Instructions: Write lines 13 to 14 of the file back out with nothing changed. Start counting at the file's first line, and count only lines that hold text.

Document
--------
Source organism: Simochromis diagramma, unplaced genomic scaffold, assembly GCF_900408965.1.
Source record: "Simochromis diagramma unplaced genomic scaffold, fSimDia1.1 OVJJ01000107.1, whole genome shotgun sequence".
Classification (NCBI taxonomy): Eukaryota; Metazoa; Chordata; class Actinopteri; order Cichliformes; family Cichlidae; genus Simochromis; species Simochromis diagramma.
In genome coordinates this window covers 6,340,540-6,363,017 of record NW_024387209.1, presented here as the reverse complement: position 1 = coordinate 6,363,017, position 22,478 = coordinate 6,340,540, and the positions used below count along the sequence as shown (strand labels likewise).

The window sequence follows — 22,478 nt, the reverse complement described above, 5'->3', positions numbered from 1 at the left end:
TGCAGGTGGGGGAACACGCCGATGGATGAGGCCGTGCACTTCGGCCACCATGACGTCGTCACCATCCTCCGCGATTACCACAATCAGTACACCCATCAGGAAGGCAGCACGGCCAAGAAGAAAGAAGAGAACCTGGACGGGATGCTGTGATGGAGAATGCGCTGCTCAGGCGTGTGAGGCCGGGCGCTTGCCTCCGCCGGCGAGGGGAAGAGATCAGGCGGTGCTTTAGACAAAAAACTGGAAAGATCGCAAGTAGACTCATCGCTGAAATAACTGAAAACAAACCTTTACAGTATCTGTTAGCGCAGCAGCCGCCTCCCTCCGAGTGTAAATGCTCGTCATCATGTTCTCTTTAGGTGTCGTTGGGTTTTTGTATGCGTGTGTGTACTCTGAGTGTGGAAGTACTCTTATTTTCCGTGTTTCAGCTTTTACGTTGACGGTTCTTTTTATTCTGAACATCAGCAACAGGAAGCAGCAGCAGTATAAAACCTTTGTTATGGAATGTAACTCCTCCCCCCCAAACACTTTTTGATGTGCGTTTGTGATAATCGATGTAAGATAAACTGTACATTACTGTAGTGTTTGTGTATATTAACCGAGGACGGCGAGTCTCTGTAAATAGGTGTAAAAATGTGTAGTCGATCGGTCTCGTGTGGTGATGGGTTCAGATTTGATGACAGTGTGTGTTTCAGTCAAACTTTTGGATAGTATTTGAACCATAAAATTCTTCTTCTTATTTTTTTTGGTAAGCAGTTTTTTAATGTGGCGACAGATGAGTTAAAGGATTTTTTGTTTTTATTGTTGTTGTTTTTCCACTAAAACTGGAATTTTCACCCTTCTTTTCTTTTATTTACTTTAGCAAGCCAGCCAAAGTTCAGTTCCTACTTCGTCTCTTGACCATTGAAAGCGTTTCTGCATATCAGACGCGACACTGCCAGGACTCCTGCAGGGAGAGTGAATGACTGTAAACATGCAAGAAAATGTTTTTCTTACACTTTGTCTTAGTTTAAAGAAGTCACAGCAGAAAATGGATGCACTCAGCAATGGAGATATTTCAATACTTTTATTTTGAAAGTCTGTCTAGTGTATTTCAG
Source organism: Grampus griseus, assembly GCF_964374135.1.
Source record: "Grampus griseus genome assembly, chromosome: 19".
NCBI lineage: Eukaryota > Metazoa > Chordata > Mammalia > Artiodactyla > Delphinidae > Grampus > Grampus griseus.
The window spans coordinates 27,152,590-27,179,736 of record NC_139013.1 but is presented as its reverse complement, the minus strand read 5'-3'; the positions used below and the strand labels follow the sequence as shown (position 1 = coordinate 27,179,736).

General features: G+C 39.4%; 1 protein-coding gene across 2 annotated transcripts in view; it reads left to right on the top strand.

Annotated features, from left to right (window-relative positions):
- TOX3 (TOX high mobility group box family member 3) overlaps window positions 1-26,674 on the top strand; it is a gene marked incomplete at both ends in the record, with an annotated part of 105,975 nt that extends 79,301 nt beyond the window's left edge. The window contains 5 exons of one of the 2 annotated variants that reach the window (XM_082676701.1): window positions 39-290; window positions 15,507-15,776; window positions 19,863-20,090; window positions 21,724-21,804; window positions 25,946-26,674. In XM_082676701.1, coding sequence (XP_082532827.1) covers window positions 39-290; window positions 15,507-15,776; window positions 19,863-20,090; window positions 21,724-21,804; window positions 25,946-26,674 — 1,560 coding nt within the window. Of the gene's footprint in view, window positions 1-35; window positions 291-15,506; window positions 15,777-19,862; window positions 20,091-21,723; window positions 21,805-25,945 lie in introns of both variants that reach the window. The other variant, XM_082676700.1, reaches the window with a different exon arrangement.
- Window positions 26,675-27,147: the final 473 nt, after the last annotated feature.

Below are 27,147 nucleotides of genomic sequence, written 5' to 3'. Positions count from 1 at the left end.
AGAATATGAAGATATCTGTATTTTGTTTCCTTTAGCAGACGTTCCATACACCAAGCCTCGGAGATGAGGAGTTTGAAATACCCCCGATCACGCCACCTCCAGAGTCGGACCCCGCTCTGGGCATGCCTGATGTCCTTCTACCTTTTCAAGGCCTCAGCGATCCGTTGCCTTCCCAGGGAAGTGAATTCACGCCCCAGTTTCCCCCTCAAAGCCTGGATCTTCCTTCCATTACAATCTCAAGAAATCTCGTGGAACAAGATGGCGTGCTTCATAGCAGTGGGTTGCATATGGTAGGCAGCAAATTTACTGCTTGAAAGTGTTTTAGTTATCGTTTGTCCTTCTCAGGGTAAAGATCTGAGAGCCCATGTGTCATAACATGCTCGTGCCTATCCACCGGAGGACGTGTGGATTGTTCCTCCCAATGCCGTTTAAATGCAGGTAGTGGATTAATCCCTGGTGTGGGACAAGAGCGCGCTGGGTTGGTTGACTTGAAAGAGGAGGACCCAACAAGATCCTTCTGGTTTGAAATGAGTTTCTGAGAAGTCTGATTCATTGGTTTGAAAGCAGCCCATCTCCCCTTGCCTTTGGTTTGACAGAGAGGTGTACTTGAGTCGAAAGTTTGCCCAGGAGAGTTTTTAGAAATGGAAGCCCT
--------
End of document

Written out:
- TOX3 (TOX high mobility group box family member 3) overlaps window positions 1-26,674 on the top strand; it is a gene marked incomplete at both ends in the record, with an annotated part of 105,975 nt that extends 79,301 nt beyond the window's left edge. The window contains 5 exons of one of the 2 annotated variants that reach the window (XM_082676701.1): window positions 39-290; window positions 15,507-15,776; window positions 19,863-20,090; window positions 21,724-21,804; window positions 25,946-26,674. In XM_082676701.1, coding sequence (XP_082532827.1) covers window positions 39-290; window positions 15,507-15,776; window positions 19,863-20,090; window positions 21,724-21,804; window positions 25,946-26,674 — 1,560 coding nt within the window. Of the gene's footprint in view, window positions 1-35; window positions 291-15,506; window positions 15,777-19,862; window positions 20,091-21,723; window positions 21,805-25,945 lie in introns of both variants that reach the window. The other variant, XM_082676700.1, reaches the window with a different exon arrangement.
- Window positions 26,675-27,147: the final 473 nt, after the last annotated feature.